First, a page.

A simpler description for this function is: Enterprise architecture creates—and governs the execution of—a plan for leveraging organizational resources to achieve business goals in a cost effective manner.
An enterprise architecture, as a function, should:
- Create and maintain enterprise architecture deliverables;
- Provide design guidance to projects implementing change in the enterprise;
- Identify and encourage the use of reusable processes and solutions;
- Ensure the compliance of individual projects with the enterprise architecture (as a product and a function).
What I Did Not Mention
Obviously there is a tremendous amount of detail regarding specific components of an enterprise architecture deliverable and the specific roles and responsibilities of an enterprise architecture function. In subsequent posts, I will describe some of this detail from the perspective of the major architectures (or disciplines) that comprise enterprise architecture. There are several different views on what those architectures are; however, the four used in the Philadelphia City government include: Business Architecture, Data (or Information) Architecture, Application Architecture, and Technology Architecture.
The Value of Enterprise Architecture
Why is it important for the City of Philadelphia (the City), or any organization, to have a plan for leveraging organizational resources to achieve business goals in a cost effective manner and a function that creates- and governs the execution of that plan?
Effective organizations, including the City, have a mission, vision, and strategic goals that drive the activities of the organization. Meeting that mission, achieving those goals, and reaching that envisioned future state is a tremendous challenge in an organization and large and complex as city government. Enterprise Architecture provides views of an organization at the levels and with the details needed to make effective decisions. Enterprise architecture helps to rationalize the activities of an organization against the mission and goals of the organization, identifying gaps and providing a path that aligns all efforts and leads the way to the envisioned future state.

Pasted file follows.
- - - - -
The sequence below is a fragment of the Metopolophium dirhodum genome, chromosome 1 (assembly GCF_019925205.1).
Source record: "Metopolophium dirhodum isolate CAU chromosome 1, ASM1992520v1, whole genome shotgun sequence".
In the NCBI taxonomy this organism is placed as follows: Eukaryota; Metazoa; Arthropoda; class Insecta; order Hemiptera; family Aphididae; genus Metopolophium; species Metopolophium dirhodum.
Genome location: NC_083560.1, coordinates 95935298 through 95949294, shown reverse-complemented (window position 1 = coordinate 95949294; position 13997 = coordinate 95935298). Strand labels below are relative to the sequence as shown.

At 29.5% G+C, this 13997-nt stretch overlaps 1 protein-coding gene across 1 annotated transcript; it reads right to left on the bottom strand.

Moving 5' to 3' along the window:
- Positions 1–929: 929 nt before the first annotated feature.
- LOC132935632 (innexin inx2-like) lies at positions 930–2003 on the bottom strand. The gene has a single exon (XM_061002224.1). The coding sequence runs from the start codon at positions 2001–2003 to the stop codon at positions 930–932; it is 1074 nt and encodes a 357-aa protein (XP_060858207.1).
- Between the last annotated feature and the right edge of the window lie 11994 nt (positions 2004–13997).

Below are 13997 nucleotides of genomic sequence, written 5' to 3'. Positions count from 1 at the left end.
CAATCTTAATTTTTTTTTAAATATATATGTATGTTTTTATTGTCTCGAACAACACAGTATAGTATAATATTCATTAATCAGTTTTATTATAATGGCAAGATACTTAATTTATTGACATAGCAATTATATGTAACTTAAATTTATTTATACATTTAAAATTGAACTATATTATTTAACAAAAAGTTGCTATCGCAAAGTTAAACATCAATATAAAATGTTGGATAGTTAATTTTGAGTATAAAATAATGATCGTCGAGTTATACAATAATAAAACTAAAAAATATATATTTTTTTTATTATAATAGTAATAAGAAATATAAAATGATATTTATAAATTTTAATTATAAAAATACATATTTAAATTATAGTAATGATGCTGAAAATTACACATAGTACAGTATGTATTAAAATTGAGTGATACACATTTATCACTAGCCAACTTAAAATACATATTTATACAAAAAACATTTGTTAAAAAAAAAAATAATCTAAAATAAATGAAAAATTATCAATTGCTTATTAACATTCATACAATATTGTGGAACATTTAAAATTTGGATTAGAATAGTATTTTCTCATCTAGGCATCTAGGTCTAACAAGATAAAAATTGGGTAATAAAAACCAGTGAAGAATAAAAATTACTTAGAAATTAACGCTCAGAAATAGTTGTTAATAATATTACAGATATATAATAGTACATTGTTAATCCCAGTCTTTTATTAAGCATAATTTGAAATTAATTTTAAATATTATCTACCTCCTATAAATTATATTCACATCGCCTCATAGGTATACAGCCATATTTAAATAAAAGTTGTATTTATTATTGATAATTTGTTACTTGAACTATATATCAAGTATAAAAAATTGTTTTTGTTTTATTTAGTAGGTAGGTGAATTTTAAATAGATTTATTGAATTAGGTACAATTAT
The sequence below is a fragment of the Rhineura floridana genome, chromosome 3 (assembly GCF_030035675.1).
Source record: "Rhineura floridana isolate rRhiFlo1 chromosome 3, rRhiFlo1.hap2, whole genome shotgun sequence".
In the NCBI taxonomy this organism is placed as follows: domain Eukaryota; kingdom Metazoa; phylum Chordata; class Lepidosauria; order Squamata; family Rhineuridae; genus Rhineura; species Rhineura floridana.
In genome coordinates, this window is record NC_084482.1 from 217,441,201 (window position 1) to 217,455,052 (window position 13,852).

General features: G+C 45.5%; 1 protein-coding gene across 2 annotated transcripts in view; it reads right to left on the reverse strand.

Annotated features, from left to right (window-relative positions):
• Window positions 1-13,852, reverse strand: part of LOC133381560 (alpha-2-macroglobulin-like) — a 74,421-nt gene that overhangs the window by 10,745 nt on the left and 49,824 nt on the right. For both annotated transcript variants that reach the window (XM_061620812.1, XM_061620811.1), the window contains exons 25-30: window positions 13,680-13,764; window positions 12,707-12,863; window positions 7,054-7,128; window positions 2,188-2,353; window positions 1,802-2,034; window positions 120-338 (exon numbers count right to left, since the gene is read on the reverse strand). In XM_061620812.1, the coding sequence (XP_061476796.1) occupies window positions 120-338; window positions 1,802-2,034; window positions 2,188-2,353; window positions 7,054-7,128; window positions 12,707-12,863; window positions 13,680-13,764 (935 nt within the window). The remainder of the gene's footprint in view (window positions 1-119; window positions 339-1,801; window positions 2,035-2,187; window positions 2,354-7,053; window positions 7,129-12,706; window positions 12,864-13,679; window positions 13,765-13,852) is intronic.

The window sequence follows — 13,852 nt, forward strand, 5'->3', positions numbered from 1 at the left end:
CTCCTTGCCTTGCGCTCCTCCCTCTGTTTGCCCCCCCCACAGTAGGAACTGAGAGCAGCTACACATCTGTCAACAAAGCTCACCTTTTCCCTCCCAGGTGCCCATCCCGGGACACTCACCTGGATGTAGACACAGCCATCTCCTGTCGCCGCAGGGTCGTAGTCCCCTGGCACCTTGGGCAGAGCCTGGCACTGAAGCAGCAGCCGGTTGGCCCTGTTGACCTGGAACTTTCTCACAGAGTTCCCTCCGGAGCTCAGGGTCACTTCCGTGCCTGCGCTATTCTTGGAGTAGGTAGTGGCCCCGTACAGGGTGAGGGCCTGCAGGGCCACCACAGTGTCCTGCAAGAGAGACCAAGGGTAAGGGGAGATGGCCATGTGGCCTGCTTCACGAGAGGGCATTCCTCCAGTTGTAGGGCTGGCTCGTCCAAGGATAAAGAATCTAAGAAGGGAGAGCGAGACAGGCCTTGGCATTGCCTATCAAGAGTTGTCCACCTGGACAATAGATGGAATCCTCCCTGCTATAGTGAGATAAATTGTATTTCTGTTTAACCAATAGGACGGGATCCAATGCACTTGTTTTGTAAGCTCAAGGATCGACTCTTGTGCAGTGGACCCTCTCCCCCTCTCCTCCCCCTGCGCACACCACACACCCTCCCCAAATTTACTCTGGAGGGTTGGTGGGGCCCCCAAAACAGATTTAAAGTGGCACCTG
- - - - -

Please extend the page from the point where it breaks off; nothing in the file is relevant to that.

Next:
City government is a complex enterprise, consisting of many agencies with missions and goals of their own, all working towards fulfilling a larger mission and meeting goals that comprehensively move the City towards an ambitious vision. Bringing alignment to all of the activities that comprise the day-to-day operations and change projects executed by the City is a task of herculean proportions. Enterprise architecture provides a means for articulating a plan that is built upon the idea that all of activities are driven by the business (e.g. mission, goals, strategy, and other drivers). By leveraging the Enterprise Architecture function of the Office of Innovation and Technology, the City can create a road map for transforming the City of Philadelphia into the safe, healthy, green, and high performing place of choice described in the City’s Strategic Plan and ensure that the City’s efforts are aligned to achieve that envisioned state.
Clinton Johnson is the City of Philadelphia’s Chief Enterprise Architecture Officer. Follow him on Twitter @PhilaArchitect.